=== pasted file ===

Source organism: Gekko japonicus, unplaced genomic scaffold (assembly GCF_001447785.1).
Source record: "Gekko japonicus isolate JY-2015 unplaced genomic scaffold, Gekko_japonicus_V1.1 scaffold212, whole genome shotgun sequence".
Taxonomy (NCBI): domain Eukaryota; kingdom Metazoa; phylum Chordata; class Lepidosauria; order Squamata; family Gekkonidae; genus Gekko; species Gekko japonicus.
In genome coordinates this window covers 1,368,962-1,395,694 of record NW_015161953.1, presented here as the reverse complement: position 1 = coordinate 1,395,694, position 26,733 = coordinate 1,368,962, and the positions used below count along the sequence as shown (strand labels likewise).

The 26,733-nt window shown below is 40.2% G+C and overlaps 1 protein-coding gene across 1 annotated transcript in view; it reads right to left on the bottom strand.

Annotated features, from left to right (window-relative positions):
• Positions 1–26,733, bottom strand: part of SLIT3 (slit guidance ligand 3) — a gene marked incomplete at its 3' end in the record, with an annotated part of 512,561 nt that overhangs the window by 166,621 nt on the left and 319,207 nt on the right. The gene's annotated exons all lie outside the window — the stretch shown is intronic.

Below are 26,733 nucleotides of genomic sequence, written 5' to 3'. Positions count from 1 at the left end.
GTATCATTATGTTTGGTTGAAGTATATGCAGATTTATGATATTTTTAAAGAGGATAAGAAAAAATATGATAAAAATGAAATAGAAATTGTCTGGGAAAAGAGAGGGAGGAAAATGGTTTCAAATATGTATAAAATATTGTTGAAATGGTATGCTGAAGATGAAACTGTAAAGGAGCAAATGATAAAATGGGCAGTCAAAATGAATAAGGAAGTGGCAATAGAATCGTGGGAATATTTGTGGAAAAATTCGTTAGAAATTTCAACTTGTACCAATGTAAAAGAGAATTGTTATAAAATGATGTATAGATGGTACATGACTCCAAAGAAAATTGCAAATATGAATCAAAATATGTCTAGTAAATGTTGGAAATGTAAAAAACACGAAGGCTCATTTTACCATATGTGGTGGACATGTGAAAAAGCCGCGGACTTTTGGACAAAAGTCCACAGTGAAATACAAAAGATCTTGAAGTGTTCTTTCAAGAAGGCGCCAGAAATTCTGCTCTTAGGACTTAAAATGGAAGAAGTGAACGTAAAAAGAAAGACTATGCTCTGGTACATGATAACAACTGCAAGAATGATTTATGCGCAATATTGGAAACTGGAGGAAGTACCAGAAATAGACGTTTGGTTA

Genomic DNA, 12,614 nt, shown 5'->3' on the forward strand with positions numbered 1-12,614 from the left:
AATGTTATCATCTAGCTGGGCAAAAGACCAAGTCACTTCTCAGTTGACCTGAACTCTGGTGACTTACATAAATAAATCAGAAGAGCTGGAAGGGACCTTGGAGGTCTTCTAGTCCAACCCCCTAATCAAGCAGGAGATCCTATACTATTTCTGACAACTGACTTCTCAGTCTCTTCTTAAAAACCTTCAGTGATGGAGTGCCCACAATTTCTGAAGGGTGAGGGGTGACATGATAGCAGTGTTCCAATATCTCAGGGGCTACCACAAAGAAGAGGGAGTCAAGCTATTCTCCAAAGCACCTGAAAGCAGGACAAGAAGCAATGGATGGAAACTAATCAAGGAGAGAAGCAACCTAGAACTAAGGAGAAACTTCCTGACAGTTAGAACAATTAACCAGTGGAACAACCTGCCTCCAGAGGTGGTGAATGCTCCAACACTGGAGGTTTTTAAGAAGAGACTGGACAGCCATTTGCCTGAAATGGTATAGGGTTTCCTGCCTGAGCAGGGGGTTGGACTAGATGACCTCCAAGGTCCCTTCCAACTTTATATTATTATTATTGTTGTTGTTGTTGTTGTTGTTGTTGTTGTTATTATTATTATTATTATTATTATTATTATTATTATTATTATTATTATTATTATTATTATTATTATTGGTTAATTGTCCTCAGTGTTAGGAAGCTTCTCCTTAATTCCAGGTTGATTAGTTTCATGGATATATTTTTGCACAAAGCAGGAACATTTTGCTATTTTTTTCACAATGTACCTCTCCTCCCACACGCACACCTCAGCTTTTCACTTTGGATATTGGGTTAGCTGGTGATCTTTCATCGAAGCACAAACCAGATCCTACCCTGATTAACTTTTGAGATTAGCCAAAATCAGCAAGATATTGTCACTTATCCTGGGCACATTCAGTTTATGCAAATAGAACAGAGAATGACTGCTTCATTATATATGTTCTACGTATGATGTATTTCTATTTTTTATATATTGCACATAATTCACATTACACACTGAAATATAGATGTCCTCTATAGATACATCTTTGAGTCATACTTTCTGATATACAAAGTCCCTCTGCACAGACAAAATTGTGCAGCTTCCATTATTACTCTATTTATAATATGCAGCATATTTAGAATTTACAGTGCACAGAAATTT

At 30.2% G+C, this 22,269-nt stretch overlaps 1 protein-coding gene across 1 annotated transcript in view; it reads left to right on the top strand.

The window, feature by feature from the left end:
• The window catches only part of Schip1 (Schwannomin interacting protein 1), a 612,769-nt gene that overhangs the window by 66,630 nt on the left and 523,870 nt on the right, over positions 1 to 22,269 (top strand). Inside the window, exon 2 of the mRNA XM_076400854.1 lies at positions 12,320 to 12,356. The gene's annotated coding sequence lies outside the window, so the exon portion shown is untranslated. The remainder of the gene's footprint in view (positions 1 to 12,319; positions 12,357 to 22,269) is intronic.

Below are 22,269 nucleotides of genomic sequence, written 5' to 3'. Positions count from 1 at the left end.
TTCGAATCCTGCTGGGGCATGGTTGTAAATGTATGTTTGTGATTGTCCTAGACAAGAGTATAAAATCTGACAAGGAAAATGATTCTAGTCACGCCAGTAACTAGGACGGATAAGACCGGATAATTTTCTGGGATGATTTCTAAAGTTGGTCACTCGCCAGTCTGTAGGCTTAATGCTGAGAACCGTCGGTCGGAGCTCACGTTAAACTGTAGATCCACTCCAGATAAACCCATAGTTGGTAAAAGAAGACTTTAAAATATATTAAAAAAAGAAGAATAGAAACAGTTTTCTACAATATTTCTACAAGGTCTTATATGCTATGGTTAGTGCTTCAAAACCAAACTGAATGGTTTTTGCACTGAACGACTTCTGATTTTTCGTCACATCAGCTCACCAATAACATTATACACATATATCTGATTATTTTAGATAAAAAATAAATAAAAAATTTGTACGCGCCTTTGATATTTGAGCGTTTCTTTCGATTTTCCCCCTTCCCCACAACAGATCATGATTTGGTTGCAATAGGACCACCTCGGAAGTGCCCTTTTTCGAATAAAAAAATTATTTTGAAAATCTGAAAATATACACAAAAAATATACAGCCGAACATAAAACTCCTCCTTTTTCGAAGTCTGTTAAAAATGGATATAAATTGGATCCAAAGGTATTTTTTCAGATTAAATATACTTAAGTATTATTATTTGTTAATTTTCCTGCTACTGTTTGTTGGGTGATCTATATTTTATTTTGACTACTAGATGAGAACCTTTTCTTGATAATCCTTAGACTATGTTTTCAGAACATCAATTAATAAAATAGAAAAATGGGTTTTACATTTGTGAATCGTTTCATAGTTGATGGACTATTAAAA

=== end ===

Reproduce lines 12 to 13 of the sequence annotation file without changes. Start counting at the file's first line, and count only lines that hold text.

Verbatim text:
At 30.2% G+C, this 22,269-nt stretch overlaps 1 protein-coding gene across 1 annotated transcript in view; it reads left to right on the top strand.

The window, feature by feature from the left end: